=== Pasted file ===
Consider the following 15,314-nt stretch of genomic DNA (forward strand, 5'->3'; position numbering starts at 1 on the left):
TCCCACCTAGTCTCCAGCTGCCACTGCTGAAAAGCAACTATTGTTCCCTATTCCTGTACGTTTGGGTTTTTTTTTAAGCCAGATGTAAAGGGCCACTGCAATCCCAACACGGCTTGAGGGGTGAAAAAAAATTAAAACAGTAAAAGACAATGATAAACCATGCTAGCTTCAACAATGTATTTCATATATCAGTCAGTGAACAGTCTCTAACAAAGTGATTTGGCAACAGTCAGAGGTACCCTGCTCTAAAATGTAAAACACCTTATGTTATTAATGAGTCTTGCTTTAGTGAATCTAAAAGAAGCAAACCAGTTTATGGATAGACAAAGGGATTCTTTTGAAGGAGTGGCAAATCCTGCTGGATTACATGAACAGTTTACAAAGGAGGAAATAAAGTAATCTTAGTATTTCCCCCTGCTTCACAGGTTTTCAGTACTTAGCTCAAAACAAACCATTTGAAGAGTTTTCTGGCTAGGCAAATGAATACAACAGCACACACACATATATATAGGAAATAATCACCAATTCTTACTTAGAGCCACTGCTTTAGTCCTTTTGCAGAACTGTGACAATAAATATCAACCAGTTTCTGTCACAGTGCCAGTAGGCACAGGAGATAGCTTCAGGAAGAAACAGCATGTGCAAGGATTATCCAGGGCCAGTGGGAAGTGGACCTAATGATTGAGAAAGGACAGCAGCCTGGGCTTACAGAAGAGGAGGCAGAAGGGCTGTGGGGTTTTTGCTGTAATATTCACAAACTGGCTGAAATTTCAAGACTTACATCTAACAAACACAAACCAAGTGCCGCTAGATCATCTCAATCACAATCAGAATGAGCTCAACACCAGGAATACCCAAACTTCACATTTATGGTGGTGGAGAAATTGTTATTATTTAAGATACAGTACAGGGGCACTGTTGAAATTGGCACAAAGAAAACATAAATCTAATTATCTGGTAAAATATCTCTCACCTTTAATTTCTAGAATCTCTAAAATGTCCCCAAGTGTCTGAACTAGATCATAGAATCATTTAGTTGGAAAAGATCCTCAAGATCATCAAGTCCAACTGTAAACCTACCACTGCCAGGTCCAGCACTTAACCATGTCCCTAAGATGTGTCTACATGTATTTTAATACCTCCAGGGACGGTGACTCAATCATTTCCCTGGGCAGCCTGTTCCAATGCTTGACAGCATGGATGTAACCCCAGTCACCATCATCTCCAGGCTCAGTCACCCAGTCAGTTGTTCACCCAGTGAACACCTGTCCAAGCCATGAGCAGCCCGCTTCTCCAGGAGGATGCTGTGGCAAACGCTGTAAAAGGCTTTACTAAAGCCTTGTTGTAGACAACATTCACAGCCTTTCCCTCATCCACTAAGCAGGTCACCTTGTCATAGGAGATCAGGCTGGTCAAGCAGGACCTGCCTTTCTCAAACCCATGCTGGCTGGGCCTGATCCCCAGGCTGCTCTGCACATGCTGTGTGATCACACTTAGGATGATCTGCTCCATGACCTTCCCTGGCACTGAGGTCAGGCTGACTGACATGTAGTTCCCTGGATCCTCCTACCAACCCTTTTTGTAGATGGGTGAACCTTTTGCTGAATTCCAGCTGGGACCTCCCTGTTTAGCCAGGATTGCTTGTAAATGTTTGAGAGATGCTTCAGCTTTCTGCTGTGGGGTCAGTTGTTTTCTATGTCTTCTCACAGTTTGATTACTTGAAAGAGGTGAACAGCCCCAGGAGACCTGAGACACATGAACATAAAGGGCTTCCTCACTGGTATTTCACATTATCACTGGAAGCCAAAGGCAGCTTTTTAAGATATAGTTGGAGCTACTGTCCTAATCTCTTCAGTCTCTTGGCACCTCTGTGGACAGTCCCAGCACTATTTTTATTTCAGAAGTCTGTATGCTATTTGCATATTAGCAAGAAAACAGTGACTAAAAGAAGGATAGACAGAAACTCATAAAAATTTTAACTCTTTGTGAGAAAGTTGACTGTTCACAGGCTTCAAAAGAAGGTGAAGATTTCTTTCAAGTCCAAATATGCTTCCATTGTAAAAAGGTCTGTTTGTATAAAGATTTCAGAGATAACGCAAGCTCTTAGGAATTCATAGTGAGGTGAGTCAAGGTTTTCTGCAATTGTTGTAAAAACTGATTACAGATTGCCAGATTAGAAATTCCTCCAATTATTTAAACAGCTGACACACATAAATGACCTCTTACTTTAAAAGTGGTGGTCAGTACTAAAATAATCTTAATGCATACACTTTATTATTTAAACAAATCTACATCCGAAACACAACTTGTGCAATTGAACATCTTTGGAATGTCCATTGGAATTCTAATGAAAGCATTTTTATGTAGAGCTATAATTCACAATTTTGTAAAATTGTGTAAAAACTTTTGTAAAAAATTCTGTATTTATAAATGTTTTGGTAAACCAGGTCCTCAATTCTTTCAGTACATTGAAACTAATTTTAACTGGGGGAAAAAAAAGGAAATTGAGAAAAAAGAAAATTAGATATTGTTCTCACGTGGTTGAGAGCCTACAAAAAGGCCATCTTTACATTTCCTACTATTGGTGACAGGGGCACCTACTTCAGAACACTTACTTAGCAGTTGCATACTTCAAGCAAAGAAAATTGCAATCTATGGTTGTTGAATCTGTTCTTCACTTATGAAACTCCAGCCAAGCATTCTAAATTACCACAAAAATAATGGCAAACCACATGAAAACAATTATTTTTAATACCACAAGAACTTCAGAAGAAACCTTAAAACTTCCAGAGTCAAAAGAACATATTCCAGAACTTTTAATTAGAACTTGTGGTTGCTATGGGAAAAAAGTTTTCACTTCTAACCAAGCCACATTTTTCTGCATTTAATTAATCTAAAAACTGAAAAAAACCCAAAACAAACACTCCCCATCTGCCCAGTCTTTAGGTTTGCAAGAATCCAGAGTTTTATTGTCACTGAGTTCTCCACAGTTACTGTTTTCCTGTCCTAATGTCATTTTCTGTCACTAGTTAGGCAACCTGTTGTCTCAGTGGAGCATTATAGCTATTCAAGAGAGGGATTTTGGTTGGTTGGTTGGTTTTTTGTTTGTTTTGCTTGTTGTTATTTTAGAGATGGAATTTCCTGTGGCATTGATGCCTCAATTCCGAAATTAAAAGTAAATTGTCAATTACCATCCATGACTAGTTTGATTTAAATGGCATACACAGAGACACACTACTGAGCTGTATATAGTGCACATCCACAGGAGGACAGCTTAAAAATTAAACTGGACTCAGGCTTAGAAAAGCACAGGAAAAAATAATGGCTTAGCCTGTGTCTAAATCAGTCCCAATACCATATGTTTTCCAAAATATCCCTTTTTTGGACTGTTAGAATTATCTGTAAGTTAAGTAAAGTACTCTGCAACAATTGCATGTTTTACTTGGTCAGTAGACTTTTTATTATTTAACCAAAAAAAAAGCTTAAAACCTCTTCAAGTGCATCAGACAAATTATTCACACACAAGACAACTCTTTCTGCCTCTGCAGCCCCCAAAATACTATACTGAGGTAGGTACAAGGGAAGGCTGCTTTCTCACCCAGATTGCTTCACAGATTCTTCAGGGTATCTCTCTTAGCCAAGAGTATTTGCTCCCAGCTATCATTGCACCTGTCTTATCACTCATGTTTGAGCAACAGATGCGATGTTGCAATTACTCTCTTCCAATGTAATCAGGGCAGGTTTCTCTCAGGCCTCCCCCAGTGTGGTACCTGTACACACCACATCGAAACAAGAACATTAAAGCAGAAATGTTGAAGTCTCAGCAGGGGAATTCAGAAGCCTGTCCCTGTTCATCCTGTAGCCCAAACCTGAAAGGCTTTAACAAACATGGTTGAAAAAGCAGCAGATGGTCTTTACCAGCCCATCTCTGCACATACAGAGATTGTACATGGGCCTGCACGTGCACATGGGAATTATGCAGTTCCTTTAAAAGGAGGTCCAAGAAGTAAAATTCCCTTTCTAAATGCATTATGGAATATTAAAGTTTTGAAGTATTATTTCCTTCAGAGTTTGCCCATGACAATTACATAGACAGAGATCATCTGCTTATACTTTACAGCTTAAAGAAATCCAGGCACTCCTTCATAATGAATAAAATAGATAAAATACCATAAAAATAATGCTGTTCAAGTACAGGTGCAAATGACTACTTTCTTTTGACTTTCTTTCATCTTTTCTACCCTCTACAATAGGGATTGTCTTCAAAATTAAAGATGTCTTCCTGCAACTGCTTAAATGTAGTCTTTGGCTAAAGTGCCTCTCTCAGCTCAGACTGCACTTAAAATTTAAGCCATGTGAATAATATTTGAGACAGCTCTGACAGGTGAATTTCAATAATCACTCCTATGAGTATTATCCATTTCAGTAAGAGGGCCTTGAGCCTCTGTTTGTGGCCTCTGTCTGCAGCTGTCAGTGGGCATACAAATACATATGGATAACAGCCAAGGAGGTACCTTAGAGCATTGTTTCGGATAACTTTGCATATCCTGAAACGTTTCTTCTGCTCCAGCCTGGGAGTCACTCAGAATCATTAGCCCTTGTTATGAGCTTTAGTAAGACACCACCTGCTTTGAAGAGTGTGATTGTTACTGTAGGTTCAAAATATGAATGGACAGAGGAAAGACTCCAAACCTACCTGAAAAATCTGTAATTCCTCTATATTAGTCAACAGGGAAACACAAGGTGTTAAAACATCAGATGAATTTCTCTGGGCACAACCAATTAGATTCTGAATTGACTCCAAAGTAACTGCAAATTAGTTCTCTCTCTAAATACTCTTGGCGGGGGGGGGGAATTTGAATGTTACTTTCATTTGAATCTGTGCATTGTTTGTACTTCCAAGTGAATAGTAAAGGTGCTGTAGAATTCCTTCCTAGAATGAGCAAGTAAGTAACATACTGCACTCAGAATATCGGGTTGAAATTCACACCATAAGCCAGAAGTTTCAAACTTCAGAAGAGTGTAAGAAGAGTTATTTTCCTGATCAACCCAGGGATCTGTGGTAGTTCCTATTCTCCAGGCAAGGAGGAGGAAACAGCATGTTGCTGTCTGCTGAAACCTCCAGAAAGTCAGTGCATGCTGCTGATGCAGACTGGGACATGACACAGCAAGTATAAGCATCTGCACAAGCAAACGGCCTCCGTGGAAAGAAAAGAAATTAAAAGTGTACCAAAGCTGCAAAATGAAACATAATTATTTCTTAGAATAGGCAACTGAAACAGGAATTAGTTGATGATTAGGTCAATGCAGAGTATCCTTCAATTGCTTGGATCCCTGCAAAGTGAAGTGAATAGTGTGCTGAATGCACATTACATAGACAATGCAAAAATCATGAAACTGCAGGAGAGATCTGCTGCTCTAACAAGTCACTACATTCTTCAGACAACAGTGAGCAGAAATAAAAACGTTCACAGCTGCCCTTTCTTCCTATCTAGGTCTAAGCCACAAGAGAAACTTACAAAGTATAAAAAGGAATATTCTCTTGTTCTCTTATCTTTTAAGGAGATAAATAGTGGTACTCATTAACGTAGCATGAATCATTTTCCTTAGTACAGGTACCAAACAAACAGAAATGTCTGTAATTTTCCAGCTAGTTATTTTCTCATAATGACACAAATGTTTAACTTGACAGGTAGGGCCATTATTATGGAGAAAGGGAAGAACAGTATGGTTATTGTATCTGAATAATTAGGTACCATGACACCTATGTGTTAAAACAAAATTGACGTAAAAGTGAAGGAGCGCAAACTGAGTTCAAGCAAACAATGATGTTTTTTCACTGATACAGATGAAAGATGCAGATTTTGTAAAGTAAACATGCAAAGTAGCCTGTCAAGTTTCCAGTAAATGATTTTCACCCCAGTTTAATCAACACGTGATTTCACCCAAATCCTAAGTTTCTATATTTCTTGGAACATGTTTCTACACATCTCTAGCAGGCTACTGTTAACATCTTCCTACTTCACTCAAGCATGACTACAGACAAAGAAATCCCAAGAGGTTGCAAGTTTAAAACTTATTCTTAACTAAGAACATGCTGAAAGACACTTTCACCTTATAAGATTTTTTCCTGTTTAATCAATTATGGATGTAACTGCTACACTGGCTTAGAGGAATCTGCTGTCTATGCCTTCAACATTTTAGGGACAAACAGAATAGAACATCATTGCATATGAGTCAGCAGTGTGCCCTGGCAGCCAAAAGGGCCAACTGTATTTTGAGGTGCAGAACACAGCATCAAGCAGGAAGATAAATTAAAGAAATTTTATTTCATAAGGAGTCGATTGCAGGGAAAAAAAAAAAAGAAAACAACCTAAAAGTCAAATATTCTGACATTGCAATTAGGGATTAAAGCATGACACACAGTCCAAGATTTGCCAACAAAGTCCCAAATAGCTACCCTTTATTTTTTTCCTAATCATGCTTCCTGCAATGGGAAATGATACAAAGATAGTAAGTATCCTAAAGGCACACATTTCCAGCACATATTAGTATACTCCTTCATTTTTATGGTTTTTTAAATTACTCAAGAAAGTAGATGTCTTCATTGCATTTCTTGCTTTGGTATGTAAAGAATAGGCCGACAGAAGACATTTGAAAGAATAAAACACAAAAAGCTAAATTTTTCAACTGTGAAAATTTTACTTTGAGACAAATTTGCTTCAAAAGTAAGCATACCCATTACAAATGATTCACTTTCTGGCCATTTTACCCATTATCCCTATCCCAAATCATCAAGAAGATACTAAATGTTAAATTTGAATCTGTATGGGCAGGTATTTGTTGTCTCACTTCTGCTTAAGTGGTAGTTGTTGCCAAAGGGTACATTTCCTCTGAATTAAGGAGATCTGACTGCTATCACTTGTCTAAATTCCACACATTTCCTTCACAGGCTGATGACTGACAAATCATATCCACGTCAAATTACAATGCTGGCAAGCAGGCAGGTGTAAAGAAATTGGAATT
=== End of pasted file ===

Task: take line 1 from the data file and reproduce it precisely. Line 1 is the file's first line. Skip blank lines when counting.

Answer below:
Consider the following 15,314-nt stretch of genomic DNA (forward strand, 5'->3'; position numbering starts at 1 on the left):